The free market is a favored instrument of capitalism, not the thing itself. Capitalism is a process of material accumulation, an engine of growth and a regime of governance devoted to keeping that engine running. In a capitalist society accumulation takes place primarily through the actions of private enterprises, underwritten by laws and customs that make accumulation the primary goal of society.
A successful capitalist regime creates a surplus in the form of profit, created by workers, but appropriated by owners. Some of that surplus is paid in the form of taxes. Taxes in turn expended by the government to further the activities of private enterprise in the form of improvements to infrastructure, subsidies to troubled but valued enterprises, bailouts for failing titans, and funding for armies and police to protect their property.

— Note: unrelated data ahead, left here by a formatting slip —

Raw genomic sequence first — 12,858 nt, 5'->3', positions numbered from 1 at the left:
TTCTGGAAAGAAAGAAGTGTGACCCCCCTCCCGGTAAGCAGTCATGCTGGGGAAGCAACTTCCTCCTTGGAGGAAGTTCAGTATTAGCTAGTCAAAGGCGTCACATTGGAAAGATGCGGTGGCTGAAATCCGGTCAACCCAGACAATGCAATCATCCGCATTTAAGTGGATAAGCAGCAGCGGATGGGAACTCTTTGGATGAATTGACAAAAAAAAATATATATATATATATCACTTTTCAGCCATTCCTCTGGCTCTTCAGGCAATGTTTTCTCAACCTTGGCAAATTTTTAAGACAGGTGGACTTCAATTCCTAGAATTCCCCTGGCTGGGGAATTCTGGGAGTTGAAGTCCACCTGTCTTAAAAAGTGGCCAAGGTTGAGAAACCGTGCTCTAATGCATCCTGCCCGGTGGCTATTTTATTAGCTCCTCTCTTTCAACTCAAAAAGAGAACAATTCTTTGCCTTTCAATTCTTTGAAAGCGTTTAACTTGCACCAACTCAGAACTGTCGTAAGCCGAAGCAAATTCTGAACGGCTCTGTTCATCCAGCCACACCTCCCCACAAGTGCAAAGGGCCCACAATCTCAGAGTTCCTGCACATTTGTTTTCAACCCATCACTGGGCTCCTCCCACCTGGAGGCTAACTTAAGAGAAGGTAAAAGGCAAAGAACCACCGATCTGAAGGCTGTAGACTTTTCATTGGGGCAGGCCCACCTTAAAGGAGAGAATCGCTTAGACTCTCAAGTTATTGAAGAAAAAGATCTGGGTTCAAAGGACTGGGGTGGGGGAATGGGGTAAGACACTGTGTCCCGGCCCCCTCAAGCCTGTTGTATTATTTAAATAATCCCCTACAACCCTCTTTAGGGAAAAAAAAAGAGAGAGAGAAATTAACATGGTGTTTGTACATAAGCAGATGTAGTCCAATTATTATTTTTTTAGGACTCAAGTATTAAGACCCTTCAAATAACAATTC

So capitalism creates a surplus that enriches the coffers of those who accumulate wealth, while providing enough of a living to those who produce the wealth to make them think they participate in the process.
In this process the investment banks are not producers of surplus. The instruments of financial speculation function as gigantic casinos, enriching some and impoverishing others, causing damage to the general welfare.
The agents of capitalism, and the investment culture can not be entrusted with regulating themselves. The accumulators must be regulated by democratically elected and constituted governments, central or local, or even within workplaces. The overriding impulse must be the improvement of quality of life, not just accumulation of wealth. Radical change is essential. Only a complete and ordered reconstruction of the country’s economic system will bring justice and equality.